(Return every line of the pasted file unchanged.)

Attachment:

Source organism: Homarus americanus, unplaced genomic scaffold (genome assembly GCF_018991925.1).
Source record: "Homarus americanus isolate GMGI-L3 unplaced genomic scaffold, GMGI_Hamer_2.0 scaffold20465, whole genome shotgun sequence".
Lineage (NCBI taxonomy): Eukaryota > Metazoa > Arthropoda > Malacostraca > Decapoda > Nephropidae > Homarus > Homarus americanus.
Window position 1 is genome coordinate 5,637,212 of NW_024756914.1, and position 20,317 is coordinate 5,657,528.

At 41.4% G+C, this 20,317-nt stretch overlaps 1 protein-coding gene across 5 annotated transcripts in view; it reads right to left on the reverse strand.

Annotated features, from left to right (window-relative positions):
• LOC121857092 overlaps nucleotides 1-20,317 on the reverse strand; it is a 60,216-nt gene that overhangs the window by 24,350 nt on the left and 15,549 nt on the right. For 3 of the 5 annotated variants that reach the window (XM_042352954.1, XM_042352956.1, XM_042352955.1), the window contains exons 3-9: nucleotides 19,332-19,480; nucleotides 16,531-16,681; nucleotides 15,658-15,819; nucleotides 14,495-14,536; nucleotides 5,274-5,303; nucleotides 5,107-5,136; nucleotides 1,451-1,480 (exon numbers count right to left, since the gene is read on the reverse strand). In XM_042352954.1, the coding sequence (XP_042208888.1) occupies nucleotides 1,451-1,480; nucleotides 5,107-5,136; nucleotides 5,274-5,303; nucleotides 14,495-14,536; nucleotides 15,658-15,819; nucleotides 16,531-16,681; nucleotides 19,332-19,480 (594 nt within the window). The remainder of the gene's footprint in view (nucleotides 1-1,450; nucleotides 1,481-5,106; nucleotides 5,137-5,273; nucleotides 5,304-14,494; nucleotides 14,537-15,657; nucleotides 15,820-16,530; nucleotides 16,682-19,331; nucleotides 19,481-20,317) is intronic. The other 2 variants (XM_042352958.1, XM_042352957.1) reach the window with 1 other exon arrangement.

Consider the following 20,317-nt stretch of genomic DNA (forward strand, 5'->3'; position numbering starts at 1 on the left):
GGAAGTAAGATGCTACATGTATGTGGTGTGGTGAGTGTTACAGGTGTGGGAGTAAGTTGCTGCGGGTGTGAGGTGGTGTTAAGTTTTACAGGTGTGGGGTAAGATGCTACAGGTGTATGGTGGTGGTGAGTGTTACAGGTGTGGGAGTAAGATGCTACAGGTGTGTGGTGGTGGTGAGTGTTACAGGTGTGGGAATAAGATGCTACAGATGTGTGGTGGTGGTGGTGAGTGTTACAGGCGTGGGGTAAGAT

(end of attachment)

Source organism: Homarus americanus, unplaced genomic scaffold (genome assembly GCF_018991925.1).
Source record: "Homarus americanus isolate GMGI-L3 unplaced genomic scaffold, GMGI_Hamer_2.0 scaffold20465, whole genome shotgun sequence".
Lineage (NCBI taxonomy): Eukaryota > Metazoa > Arthropoda > Malacostraca > Decapoda > Nephropidae > Homarus > Homarus americanus.
Window position 1 is genome coordinate 5,637,212 of NW_024756914.1, and position 20,317 is coordinate 5,657,528.

At 41.4% G+C, this 20,317-nt stretch overlaps 1 protein-coding gene across 5 annotated transcripts in view; it reads right to left on the reverse strand.

Annotated features, from left to right (window-relative positions):
• LOC121857092 overlaps nucleotides 1-20,317 on the reverse strand; it is a 60,216-nt gene that overhangs the window by 24,350 nt on the left and 15,549 nt on the right. For 3 of the 5 annotated variants that reach the window (XM_042352954.1, XM_042352956.1, XM_042352955.1), the window contains exons 3-9: nucleotides 19,332-19,480; nucleotides 16,531-16,681; nucleotides 15,658-15,819; nucleotides 14,495-14,536; nucleotides 5,274-5,303; nucleotides 5,107-5,136; nucleotides 1,451-1,480 (exon numbers count right to left, since the gene is read on the reverse strand). In XM_042352954.1, the coding sequence (XP_042208888.1) occupies nucleotides 1,451-1,480; nucleotides 5,107-5,136; nucleotides 5,274-5,303; nucleotides 14,495-14,536; nucleotides 15,658-15,819; nucleotides 16,531-16,681; nucleotides 19,332-19,480 (594 nt within the window). The remainder of the gene's footprint in view (nucleotides 1-1,450; nucleotides 1,481-5,106; nucleotides 5,137-5,273; nucleotides 5,304-14,494; nucleotides 14,537-15,657; nucleotides 15,820-16,530; nucleotides 16,682-19,331; nucleotides 19,481-20,317) is intronic. The other 2 variants (XM_042352958.1, XM_042352957.1) reach the window with 1 other exon arrangement.

Consider the following 20,317-nt stretch of genomic DNA (forward strand, 5'->3'; position numbering starts at 1 on the left):
GGAAGTAAGATGCTACATGTATGTGGTGTGGTGAGTGTTACAGGTGTGGGAGTAAGTTGCTGCGGGTGTGAGGTGGTGTTAAGTTTTACAGGTGTGGGGTAAGATGCTACAGGTGTATGGTGGTGGTGAGTGTTACAGGTGTGGGAGTAAGATGCTACAGGTGTGTGGTGGTGGTGAGTGTTACAGGTGTGGGAATAAGATGCTACAGATGTGTGGTGGTGGTGGTGAGTGTTACAGGCGTGGGGTAAGAT